I'm studying chapter 6 section 2 of Peskin and Schroeder, on page 185 the unnumbered equation between 6.29 and 6.30, we are trying to compute the $S$-matrix element of the scattering of an eletron under the Hamiltonian $$\Delta H_{int}=\int d^3x\,eA_{\mu}^{cl}j^\mu$$ where $j^\mu(x)=\overline{\psi}(x)\gamma^\mu\psi(x)$ is the EM current and $A_\mu^{cl}$ is a fixed classical potential. $\tilde{A}^{cl}_\mu$ is its Fourier transform.

$$i \mathcal{M}(2\pi)\delta (p^0{'}-p^0)=-ie\overline{u}(p')\gamma^\mu u(p)\cdot\tilde{A}_\mu^{cl}(p'-p).$$

I'm confused about the left hand side of the equation. I think the right hand side of the equation is simply $$\langle 0|a_{p'}(-i)\mathcal{T}(\int d^4x\, eA_\mu^{cl}j^\mu) a_p^\dagger|0\rangle.$$ This can be simplified using Wick's theorem. However, I can't get how we can extract the $(2\pi)\delta(p^0{'}-p^0)$ factor.

Another problem is that this doesn't seem to be the same as

$$\tag{4.73}\langle p_1p_2...|iT|k_A k_B\rangle=(2\pi)^4\delta^4(k_A+k_B-\sum p_f)\cdot i\mathcal{M}(k_A,k_B\rightarrow p_f).$$


1 Answer 1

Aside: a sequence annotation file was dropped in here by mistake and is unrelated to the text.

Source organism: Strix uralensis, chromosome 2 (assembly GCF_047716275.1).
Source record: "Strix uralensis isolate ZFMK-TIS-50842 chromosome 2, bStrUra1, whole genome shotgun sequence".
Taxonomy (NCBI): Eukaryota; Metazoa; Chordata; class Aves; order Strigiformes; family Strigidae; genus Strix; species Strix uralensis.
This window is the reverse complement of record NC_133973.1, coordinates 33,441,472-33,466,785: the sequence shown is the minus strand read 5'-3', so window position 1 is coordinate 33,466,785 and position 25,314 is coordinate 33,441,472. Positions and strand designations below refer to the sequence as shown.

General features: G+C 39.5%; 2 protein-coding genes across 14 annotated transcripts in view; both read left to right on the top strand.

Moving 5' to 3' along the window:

i suggest you to read Mandl and Shaw quantum field theory; in the chapter "QED processes in lowest order" they explain that the presence of delta for energy conservation $\delta (E'-E)$ is due to the presence of the classical field $A^\mu_e$. In fact we are dealing with a diagram with three external lines in a vertex; this is a possible diagram because we are considering the momentum vector $\vec k$ as injected by the classical field $A^\mu_e$, ignoring what happens to the total momentum of the source of the field. What happens here is that the photon exchanged between the vertex and the external field is a virtual photon for which the Einstein's relation ($|\vec k|^2 c^2=\omega^2_k$) does not hold anymore. What is not quite clear to me is how to obtain exactly the $\delta (E'-E)$ instead of the usual $\delta (p'-p)$ using the last statement; asking for help too on the argument.


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